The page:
May 25, 2019  

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National Book Award Finalist Smarsh to Discuss Economic Inequality in America at Feb. 12 University Forum

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Sarah Smarsh

Myths and widely-held beliefs about class and wealth in America will be examined Tuesday, Feb. 12 by acclaimed writer and social issues commentator Sarah Smarsh when she visits The University of Southern Mississippi Hattiesburg campus as first speaker for its spring 2019 University Forum series.

Smarsh, author of Heartland: Working Hard and Being Broke in the Richest Country on Earth, will give her presentation at Bennett Auditorium at 6:30 p.m. Admission is free and members of the University and local communities are invited. The forum will also be available via IVN at USM's Gulf Park campus in Hardy Hall, Room 316.

Heartland was a finalist for the 2018 National Book Award for Nonfiction and is Smarsh’s memoir of growing up poor in Kansas in the 1980s and 1990s. It explores gender and class divides in our country, while seeking to unravel myths about rural America that hold that those who live in the flyover states are backwards and ignorant.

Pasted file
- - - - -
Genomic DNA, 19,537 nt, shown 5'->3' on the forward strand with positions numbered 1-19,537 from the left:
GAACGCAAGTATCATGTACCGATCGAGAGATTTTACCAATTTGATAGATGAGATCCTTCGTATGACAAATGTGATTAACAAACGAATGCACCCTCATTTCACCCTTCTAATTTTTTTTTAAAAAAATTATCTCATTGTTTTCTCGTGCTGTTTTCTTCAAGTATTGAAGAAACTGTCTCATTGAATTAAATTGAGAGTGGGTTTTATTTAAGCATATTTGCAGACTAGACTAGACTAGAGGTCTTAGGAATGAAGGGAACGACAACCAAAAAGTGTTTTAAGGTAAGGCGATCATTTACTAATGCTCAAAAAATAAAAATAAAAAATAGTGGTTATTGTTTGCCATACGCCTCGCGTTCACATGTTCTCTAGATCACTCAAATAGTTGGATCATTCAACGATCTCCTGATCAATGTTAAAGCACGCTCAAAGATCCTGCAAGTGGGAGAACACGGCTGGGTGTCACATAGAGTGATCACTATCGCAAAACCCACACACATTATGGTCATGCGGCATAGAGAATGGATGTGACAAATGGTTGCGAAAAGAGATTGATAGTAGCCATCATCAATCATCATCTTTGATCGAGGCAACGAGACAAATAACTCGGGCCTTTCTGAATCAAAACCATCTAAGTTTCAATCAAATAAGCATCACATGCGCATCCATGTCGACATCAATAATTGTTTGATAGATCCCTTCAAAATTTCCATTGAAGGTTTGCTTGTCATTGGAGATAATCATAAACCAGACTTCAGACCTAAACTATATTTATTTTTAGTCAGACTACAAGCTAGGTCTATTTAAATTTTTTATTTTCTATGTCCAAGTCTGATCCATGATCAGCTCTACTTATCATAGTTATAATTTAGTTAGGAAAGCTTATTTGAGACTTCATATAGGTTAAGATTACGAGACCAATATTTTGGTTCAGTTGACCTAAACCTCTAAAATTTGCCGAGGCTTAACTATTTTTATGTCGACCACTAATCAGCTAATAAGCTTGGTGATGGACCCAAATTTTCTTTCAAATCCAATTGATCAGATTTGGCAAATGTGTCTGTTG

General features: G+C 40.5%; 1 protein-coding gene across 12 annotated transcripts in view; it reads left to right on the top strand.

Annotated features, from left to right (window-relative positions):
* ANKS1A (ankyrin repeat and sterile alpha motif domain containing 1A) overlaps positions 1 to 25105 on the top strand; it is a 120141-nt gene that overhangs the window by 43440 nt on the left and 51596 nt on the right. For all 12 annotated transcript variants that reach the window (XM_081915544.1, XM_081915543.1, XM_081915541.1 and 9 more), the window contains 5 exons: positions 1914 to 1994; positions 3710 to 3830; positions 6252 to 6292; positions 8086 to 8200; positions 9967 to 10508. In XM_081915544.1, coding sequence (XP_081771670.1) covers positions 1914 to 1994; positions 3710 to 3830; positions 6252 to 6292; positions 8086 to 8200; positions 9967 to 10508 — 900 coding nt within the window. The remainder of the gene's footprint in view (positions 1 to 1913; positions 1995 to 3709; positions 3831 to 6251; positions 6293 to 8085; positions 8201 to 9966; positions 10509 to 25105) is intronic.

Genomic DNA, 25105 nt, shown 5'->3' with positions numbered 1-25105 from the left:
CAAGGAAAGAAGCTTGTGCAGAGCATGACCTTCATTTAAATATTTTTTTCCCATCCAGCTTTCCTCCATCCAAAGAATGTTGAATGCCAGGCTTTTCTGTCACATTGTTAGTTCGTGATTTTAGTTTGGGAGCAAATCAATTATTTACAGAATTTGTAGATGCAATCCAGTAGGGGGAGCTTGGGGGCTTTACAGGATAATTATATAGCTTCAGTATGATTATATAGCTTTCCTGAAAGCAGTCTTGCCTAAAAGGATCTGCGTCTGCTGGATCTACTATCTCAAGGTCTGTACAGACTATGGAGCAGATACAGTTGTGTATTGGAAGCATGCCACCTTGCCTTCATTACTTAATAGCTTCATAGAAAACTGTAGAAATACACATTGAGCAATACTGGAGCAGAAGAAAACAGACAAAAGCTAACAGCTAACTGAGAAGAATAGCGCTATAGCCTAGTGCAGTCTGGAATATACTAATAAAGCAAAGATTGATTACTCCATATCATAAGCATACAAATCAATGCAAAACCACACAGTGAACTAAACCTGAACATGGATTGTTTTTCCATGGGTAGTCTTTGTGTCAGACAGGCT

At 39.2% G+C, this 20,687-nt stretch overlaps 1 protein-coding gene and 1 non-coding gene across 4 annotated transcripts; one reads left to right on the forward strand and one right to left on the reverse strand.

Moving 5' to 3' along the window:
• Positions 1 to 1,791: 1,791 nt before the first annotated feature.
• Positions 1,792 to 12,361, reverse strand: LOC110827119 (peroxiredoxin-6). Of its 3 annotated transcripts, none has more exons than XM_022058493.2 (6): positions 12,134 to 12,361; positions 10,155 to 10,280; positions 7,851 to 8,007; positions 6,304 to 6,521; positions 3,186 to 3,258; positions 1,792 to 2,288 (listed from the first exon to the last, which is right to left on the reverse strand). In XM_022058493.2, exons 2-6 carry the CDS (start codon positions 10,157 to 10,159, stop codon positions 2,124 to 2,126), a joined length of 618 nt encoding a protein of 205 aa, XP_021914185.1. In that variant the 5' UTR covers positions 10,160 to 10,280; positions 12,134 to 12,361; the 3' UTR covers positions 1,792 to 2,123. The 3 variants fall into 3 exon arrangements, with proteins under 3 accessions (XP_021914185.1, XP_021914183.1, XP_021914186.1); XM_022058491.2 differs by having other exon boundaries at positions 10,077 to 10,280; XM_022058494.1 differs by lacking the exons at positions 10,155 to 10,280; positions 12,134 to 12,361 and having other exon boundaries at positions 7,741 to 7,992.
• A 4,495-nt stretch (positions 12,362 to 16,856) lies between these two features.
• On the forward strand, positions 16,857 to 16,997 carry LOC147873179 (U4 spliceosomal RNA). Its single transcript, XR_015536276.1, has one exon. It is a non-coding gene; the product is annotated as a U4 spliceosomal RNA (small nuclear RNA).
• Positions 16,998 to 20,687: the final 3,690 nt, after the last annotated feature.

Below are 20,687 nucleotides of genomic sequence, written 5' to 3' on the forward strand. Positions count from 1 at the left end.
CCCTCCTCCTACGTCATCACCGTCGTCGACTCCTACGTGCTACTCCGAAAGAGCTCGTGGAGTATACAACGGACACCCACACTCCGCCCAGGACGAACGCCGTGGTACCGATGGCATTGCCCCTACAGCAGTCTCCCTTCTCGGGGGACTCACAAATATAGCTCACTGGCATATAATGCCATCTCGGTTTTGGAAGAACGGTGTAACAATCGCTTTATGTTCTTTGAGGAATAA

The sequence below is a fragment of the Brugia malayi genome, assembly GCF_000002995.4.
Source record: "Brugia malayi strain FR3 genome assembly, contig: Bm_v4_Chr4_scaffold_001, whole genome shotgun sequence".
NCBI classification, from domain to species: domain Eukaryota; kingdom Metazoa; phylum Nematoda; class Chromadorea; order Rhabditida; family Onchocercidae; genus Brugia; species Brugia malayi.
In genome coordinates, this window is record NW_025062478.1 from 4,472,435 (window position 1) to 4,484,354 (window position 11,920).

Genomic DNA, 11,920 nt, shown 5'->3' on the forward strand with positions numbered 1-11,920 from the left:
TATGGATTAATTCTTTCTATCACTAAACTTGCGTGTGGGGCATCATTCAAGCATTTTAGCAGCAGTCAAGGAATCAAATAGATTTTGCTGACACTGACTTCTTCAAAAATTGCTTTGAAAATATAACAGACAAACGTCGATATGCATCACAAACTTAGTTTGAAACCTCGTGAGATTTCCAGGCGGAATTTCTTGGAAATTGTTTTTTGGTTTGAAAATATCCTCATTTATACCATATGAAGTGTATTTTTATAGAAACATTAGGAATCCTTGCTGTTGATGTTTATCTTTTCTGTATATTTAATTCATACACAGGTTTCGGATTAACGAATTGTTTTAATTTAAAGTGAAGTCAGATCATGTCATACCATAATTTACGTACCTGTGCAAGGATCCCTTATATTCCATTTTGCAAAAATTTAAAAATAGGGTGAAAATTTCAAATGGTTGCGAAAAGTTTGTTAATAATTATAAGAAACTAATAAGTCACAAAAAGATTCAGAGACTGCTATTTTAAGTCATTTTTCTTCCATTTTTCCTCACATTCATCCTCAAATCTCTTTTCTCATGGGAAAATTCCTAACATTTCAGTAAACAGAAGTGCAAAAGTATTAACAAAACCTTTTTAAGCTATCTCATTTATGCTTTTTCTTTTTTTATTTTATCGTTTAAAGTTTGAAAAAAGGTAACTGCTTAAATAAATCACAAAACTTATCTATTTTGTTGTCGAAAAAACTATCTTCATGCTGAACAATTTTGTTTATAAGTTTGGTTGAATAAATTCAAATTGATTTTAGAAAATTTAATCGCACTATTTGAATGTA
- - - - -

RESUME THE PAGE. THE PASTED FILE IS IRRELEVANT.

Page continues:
Barbara Ehrenreich, a previous University Forum speaker at the University Forum, wrote that it “is so much more than even the best sociology. It is poetry — of the wind and snow, the two-lane roads running through the wheat, the summer nights when work-drained families drink and dance under the prairie sky.”

Smarsh writes and gives talks about class, politics, and public policy, has been published in The New Yorker, Harper's online, The Guardian, VQR, The New York Times, The Independent, Longreads, and Guernica, writing on class, and is often sought by media for commentary on economic inequality. She is also a recent Joan Shorenstein Fellow at Harvard University's Kennedy School of Government, and a former professor of nonfiction writing.

“Sarah Smarsh’s experiences have shaped her politics and left her with a deep respect for the men and women who raised her,” said Dr. Andrew Haley, director of University Forum and associate professor of history at USM. “It’s easy to see why she is a National Book Award finalist; her work celebrates hardscrabble heroes without ignoring the scars left by poverty.”

University Forum is presented by the Southern Miss Honors College. For more information about the 2019 University Forum series, visit